A 37-year-old man from Bigstone Cree Nation in northern Alberta has been sentenced to seven years for killing a 33-year-old woman he met by chance outside Edmonton City Centre mall nearly four years ago.
Elliott McLeod has been in custody since he was arrested four years ago for the 2020 killing of Sheri Lynn Gauthier.
He pleaded guilty to manslaughter last April.
McLeod was in court Wednesday for his sentencing hearing.
Court of King's Bench Justice Larry Ackerl sentenced him to seven years, but with credit for time he has spent in custody since his arrest, McLeod has another 1½ years to serve.
The crime "rises to the highest level of moral culpability," Ackerl said Wednesday.
According to an agreed statement of facts, McLeod had been on a meth binge four days leading up to Feb. 12, 2020.
That night, he met Gauthier by chance at Churchill Square. They walked to the mall parkade nearby, and just before 11:40 p.m., McLeod stabbed Gauthier three times with a serrated knife.
According to the agreement statement of facts, McLeod took a knife from his pocket and stabbed Gauthier in the back.
He then stabbed her twice more, in her left breast and her right thigh.
McLeod left the scene, discarding the weapon, a hat and sweater he was wearing, as shown in images captured on CCTV from the Churchill Station LRT.
Paramedics took Gauthier to the Royal Alexandra Hospital where she died soon after.
'Truly sad personal history'
Ackerl also talked about McLeod's tragic and turbulent upbringing, describing it as a "truly sad personal history."
McLeod grew up in emotional, verbal, physical and sexual abuse, Ackerl said.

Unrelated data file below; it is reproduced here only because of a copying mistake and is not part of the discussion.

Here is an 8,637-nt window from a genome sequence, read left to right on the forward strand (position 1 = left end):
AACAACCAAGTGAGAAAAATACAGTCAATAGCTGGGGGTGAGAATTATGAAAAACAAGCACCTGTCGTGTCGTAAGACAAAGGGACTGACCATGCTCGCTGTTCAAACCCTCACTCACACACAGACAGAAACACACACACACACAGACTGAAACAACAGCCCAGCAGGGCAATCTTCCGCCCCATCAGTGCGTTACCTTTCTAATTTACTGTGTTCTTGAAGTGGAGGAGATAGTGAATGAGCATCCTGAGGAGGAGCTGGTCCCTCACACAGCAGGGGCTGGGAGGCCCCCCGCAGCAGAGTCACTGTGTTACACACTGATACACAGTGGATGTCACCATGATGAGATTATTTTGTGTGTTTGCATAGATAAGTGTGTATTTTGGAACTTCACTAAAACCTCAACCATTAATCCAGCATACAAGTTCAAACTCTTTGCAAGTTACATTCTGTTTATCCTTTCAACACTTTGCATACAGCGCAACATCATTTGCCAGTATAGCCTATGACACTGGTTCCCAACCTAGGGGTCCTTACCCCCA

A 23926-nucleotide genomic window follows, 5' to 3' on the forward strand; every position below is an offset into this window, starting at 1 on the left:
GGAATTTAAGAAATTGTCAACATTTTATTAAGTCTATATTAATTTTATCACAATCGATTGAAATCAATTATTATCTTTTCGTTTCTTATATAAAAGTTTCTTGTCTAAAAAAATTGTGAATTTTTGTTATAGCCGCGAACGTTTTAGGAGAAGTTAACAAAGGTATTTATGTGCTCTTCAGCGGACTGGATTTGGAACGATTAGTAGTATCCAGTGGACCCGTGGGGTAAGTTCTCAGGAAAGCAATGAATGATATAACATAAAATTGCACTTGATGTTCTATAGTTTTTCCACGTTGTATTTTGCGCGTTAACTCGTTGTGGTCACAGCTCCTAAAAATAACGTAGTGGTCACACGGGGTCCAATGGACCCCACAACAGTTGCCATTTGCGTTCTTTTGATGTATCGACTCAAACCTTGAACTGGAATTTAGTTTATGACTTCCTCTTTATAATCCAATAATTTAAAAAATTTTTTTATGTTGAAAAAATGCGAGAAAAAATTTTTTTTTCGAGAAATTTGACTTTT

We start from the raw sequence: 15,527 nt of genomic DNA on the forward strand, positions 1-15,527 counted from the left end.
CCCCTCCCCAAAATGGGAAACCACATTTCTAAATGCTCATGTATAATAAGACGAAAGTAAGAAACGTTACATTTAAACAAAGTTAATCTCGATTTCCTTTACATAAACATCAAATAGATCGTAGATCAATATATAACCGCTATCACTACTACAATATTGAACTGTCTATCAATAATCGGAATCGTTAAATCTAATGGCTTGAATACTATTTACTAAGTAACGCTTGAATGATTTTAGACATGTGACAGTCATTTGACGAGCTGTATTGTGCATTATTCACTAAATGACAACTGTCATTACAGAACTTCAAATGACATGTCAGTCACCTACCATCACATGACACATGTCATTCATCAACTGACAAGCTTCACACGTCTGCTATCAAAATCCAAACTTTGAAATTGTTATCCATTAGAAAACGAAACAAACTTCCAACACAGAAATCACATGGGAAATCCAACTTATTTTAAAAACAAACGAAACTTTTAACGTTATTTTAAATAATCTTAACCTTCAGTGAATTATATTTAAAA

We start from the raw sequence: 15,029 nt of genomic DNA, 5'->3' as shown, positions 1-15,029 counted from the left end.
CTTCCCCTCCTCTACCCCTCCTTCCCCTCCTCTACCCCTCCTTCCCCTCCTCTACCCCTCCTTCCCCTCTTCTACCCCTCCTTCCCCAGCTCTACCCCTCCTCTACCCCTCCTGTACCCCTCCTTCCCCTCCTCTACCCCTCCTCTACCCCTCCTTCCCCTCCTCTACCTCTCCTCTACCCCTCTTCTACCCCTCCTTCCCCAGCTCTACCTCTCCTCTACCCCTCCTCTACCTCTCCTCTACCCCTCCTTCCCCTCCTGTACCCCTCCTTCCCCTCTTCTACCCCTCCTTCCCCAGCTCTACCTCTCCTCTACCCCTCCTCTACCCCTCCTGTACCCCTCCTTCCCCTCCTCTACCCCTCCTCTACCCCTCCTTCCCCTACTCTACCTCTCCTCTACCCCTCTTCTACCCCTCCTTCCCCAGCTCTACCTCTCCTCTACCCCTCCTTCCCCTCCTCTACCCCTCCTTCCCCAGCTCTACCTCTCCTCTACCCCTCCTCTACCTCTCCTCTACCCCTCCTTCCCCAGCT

He was in 20 foster homes over the years. He had started drinking alcohol at age 10. He began using cocaine at 18 and by 29 was using methamphetamine.
The Crown asked for a sentence of 10 years in prison. The defence asked for 5½ years.
McLeod, sitting in the prisoner's box in an orange jumpsuit, with groomed black hair and a goatee, paid attention to the judge during the sentencing hearing.
"Mr. McLeod is incredibly remorseful," his defence lawyer, Andrew Phypers, told news media outside court Wednesday.
Phypers said he thinks Ackerl handed down a balanced sentence after considering the personal factors, including a Gladue report filed last spring. Gladue reports, used in sentencing decisions, explain an Indigenous person's background to the courts.
"It's a tragic circumstance that they're actually in in the first place — wandering around downtown Edmonton," Phypers told reporters.
"Very tough backgrounds for both the victim and the accused and end up coming together in a very tragic outcome."
Gauthier was a mother of four.
Several members of her family sat quietly in the courtroom and left promptly after the sentencing.
Ackerl called the case a "direct and tragic reminder of the continuing disproportionate violence" against Indigenous women.